That’s a Midrash trying to explain very terse references in the biblical narrative. The same is true of his role of clearly being raised by royalty, as alluded to in the Torah. What did that look like?

‘There was one prominent rabbi who says something that most scholars agree with, but offended a lot of traditionalists — that Moses probably never existed. We don’t have any proof’

Well, the Torah doesn’t tell us what that might have looked like —  two brothers growing up side by side, and not real brothers, and then an identity being revealed that his lot was that of the son of Amram and Jochebed, and the Israelites flee. So, this kind of reference does evolve from the text over the centuries of commentary, interpretation, both traditional rabbinic and Christian and also scholarly interpretation based on the text — what limited references there are in the text. So, how that story is built is a big part of that.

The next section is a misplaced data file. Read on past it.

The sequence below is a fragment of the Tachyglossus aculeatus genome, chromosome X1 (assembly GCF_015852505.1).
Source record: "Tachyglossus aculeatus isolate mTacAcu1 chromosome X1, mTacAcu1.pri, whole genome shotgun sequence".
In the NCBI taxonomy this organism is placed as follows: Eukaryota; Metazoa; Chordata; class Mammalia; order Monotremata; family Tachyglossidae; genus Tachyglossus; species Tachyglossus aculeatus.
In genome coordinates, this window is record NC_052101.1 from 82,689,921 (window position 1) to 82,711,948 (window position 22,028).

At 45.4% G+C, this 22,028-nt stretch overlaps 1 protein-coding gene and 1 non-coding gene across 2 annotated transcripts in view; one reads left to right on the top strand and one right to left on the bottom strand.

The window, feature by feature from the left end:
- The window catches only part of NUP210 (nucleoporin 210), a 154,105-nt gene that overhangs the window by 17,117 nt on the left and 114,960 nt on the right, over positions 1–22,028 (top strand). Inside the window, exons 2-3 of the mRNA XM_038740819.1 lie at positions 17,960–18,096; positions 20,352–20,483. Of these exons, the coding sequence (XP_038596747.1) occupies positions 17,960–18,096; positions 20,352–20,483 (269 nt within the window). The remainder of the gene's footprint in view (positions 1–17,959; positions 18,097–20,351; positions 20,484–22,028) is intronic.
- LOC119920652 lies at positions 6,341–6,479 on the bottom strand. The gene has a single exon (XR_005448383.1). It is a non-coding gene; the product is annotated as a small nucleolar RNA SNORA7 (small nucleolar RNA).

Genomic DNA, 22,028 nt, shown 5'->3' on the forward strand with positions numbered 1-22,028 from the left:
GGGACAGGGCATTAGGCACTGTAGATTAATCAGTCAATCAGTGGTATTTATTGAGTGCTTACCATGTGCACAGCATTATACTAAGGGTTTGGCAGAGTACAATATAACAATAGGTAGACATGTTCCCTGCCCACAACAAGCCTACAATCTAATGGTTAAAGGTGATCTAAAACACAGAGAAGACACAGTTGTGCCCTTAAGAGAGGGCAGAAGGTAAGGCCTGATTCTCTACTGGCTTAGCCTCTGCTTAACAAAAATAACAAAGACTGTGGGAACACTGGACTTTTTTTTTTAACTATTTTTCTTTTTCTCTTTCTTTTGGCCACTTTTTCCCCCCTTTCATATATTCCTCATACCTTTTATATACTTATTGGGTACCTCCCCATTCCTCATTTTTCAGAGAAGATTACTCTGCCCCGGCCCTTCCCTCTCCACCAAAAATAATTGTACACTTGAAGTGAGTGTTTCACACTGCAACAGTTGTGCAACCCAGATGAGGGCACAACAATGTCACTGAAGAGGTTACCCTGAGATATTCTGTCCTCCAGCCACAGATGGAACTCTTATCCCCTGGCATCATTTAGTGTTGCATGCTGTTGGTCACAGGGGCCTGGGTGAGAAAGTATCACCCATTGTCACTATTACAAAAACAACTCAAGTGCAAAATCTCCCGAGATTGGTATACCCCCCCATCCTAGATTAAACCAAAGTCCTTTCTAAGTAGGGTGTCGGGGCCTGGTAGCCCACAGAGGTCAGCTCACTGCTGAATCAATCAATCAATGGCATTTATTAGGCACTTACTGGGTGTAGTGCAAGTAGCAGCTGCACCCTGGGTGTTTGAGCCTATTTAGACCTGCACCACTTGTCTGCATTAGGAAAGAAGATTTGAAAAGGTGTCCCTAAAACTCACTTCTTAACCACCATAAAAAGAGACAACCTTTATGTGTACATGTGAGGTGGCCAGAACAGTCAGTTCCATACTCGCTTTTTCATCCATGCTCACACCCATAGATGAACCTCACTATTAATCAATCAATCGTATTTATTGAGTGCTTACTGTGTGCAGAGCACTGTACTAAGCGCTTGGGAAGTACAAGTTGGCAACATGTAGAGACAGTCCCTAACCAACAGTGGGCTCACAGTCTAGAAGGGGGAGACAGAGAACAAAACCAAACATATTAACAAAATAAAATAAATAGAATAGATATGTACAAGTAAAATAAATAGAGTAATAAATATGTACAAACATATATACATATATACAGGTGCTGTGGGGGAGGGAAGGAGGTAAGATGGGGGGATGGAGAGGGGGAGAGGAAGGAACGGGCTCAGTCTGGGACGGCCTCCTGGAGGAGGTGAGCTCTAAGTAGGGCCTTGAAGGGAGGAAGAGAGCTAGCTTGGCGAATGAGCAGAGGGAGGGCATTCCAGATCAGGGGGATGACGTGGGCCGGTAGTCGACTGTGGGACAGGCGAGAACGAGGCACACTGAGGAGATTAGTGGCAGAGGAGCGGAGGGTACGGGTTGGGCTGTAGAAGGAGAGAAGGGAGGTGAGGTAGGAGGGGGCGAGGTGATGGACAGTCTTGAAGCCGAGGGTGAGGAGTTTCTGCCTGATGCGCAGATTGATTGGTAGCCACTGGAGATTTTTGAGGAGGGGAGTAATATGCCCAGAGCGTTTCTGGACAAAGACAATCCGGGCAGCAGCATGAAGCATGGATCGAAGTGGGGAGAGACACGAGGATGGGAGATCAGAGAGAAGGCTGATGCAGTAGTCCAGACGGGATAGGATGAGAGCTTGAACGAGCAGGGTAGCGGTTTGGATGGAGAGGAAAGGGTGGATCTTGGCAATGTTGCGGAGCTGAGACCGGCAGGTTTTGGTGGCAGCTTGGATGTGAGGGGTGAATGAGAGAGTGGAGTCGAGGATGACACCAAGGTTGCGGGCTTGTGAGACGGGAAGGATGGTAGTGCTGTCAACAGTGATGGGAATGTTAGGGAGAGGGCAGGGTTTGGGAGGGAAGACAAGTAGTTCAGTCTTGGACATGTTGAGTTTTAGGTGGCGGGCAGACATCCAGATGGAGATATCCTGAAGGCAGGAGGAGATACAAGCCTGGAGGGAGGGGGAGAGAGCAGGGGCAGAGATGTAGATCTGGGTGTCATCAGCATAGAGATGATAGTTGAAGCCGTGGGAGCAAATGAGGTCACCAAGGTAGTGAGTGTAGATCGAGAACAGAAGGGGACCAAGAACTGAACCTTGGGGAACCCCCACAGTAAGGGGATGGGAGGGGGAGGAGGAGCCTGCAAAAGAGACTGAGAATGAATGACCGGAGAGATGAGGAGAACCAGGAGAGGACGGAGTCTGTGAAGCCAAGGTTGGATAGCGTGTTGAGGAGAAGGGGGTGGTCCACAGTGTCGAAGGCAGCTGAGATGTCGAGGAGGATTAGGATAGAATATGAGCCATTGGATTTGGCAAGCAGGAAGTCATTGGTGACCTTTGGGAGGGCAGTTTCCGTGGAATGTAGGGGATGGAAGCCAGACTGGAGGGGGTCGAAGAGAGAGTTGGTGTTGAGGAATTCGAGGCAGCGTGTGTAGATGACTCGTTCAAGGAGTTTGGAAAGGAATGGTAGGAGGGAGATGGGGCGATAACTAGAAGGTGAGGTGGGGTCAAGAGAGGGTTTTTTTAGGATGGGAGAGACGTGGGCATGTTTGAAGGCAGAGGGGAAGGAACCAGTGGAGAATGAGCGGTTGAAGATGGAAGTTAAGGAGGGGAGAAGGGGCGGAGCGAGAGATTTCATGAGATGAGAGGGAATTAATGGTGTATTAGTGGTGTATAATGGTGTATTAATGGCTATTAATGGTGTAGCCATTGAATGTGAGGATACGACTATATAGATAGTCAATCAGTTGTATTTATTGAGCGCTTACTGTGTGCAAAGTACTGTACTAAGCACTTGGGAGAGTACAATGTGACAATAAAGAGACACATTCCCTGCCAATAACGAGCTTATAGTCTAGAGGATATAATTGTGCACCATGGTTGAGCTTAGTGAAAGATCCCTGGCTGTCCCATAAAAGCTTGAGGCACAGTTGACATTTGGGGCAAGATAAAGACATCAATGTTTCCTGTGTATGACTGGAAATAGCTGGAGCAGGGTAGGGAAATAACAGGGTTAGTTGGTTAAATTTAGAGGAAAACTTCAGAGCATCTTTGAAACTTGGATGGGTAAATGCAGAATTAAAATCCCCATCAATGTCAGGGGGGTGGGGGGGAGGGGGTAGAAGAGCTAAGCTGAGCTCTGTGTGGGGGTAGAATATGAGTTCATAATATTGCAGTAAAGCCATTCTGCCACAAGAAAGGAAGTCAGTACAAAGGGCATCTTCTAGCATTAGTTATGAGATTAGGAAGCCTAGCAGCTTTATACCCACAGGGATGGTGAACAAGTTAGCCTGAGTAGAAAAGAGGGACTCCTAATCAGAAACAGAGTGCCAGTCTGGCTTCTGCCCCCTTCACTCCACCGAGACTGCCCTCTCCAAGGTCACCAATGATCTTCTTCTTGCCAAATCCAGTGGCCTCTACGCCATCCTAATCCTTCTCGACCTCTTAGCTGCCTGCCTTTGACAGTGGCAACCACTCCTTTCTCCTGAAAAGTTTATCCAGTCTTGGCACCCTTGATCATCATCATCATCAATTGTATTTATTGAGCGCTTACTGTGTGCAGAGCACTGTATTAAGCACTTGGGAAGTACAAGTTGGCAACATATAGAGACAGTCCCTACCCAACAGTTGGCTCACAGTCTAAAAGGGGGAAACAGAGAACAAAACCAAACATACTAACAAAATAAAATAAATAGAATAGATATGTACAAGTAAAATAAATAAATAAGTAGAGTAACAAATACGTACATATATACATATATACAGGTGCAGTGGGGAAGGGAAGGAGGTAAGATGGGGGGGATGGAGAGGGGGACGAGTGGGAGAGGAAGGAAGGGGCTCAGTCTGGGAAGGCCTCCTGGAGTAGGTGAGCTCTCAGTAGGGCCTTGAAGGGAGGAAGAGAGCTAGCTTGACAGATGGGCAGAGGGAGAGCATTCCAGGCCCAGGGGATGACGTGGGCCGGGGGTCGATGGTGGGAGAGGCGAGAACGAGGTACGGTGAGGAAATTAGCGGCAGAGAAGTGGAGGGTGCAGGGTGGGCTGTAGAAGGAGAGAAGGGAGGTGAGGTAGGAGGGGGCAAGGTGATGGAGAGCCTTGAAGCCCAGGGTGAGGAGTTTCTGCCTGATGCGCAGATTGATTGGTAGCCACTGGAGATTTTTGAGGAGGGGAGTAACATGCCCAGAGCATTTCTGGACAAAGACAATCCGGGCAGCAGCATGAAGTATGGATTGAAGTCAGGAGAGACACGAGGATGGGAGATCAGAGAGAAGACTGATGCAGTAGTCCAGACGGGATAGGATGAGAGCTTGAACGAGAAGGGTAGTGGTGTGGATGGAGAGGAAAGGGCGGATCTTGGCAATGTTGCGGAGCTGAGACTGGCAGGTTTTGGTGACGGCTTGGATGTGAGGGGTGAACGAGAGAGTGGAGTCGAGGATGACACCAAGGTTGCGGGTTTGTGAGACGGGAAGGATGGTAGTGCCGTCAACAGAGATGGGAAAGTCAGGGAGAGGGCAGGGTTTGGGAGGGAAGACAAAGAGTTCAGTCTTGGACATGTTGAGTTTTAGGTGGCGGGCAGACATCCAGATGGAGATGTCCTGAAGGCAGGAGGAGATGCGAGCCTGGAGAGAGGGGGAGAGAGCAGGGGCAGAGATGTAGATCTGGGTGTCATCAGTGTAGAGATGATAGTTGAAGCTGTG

On “The Ten Commandments,” they consulted a well-known biblical scholar, E. A. Speiser, and his take on the Moses narrative. So, again, you have to realize that there is no hard fact — in fact, there was one prominent rabbi who says something that most scholars agree with, but offended a lot of traditionalists — that Moses probably never existed. We don’t have any proof.

What I’m really pleased that the writers did is that they looked at some of the new research of hieroglyphics that have come to the fore, that indicate references to a God who’s called “I am,” and to Egyptian soldiers floating on the water, referencing a time very close — if not right there at the Exodus. And a young researcher named Brad Sparks has been promoting these discoveries to the biblical research community. And if they’re upheld, they will verify that this episode did actually occur.

‘The biblical text said Moses held out his staff, the waters parted, the Israelites walked through, the waters closed. And what Ridley Scott took was the theory of the eruption of the volcano of the island of Santorini, right around the time of the Exodus’